Cornog's death came at a time when the 3rd Armored was, in addition to taking part in what was probably the greatest breakout of the war, undergoing various changes of command which for inexperience troops would have been crippling, but the fighting never stopped. Cornog himself had succeeded Col. Graeme G. Parks on July 18, 1944 prior to the massive bombardment of the Marigny-St. Gilles area of July 26th, leading to the breakout, but after the events coming after the crossing of the Vire River at Aire and the taking of Hauts Vents on July 10th by Col. Roysdon's indomitable task force and CC A's capture of St. Jean de Daye the following day.
Even more of a blow to the division command structure had been the relief of Major General Leroy H. Watson about July 30th in the midst of the breakout and the apportioning of CC A to the 1st Infantry Division and CC B to the 4th Infantry Division, the latter going to the 30th Infantry Division August 7th.
But to the GI in the line these changes in the higher command made little difference and the fighting never stopped. There was, though, hope for a pause for rest and maintenance for CC B on August 7th when grouped near Refuvielle, the Germans launched their attack upon Mortain.
The deepest thrust made by the Germans was by the 2nd Panzer Division of XLVII Corps, part of the Seventh Army, it making a penetration from just north of Mortain to below le Mesnil Tove to le Mesnil Adelee and were scheduled to attack toward Avranches and the sea on August 9th, but the preceding day our pressure brought a slight pullback for counterattacks near le Mesnil Tove and Cherence.
Meeting this, and on the south side of the German thrust was CC B, with Col. Cornog's Task Force 2 consisting of the following:
2nd Bn 36th AIR 2nd Bn 33rd AR Co A 83rd Rcn.Bn
l st Pl Co B 703rd TD Bn
2nd P1 Co. C 703rd TD Bn
2nd P1 Co B 23rd Armd Eng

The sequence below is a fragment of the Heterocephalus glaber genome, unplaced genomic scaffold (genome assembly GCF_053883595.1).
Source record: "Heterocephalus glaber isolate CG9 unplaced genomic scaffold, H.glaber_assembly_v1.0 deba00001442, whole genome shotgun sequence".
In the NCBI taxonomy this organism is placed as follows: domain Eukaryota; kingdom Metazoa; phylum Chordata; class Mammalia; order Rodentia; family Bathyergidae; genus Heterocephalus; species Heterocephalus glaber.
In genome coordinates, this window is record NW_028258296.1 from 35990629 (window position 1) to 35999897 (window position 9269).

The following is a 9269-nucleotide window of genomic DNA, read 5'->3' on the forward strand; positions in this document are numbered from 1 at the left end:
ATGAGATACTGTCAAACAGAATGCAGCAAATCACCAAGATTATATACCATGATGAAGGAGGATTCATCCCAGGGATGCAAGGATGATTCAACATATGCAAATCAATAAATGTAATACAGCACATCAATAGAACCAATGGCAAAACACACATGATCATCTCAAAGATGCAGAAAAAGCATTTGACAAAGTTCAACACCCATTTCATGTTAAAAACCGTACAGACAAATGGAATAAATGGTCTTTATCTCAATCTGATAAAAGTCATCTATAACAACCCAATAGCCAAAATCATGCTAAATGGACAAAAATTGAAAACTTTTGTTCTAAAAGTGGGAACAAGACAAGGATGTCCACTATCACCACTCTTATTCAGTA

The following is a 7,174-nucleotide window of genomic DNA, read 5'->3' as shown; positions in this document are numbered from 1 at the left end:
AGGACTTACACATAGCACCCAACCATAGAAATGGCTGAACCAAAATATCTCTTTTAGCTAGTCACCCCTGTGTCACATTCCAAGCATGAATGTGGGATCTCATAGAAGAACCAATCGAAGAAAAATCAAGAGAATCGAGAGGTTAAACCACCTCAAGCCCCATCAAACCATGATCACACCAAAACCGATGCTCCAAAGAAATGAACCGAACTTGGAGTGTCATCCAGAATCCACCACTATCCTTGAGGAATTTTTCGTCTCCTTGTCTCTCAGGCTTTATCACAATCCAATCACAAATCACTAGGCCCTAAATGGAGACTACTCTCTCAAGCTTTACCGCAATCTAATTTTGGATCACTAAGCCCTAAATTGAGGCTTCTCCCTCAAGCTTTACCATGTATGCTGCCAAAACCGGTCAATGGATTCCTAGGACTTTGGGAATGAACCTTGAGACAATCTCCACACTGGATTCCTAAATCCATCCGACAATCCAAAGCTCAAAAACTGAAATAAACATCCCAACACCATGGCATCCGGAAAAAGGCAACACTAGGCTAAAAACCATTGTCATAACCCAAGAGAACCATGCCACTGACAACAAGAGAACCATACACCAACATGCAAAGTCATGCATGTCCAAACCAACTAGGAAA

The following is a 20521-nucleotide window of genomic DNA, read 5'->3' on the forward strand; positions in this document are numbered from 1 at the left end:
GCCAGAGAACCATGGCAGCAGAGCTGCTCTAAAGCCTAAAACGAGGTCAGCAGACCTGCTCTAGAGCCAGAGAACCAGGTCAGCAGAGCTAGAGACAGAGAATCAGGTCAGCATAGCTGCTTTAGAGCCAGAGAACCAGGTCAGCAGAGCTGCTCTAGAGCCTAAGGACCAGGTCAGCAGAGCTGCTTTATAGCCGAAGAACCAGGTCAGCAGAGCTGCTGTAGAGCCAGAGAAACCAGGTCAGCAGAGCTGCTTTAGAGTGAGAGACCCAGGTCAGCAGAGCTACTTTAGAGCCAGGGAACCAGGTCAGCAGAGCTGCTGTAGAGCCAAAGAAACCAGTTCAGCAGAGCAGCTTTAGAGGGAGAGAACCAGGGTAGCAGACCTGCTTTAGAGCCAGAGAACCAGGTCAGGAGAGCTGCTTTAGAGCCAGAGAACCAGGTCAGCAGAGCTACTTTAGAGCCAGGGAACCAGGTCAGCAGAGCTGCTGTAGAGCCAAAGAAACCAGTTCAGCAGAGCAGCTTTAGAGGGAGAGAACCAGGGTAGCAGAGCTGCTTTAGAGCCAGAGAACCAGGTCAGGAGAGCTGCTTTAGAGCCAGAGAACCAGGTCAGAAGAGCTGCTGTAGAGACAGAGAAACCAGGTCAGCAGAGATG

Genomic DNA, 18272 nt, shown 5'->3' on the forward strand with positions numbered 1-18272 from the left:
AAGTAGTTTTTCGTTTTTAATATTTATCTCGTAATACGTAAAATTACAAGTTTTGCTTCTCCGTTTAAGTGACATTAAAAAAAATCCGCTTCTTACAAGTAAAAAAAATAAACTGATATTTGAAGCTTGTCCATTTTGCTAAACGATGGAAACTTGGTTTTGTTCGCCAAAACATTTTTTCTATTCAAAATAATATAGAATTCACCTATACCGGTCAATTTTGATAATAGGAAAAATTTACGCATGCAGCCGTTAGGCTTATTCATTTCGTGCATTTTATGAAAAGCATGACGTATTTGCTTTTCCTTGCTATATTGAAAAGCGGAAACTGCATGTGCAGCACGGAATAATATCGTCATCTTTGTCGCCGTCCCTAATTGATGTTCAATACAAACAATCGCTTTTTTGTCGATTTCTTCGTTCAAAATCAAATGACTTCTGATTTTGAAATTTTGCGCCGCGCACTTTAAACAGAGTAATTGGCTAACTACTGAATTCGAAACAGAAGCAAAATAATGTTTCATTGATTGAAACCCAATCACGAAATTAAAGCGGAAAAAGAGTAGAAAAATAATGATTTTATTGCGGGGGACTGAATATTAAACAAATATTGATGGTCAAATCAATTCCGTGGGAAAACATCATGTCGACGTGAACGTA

plus medical and maintenance detachments, according to "SPEARHEAD in The West." TF 2's objective on August 8th was to put in a roadblock east of Juvigny le Tertre and their advance roughly paralleled that of the 2nd Panzer Division„ but in the other direction. This they did by early afternoon and made contact with the 119th Regt. of the 30th Infantry Division, to which it was attached. In the meantime Col. Royston's TF 1 had made contact with the 8th RCT at Cherence. TF 3 - LTC Hogan - attacked the road junction north of Mortain and after heavy fighting got -within 100 yards of his objective, then leagured.
As recounted in SPEARHEAD, for the next two days and nights fighting went on continuously." Or, as Blumenson put it in "Breakout and Pursuit,"Essentially the battle was small unit combat, 'infiltration and counter infiltration', close-ranging fighting by splinter groups maneuvering to outflank and in turn being outflanked, a 'seesawing activity consisting of minor penetrations by both sides,' operations characterized by ambush and surprise and fought on a level often no higher than that of the individual soldier." The terrain was precipitous and much wooded, with the See river, running generally east and west and a little south of the villages of Cherence, Cuves and Brecey. It was not tank country.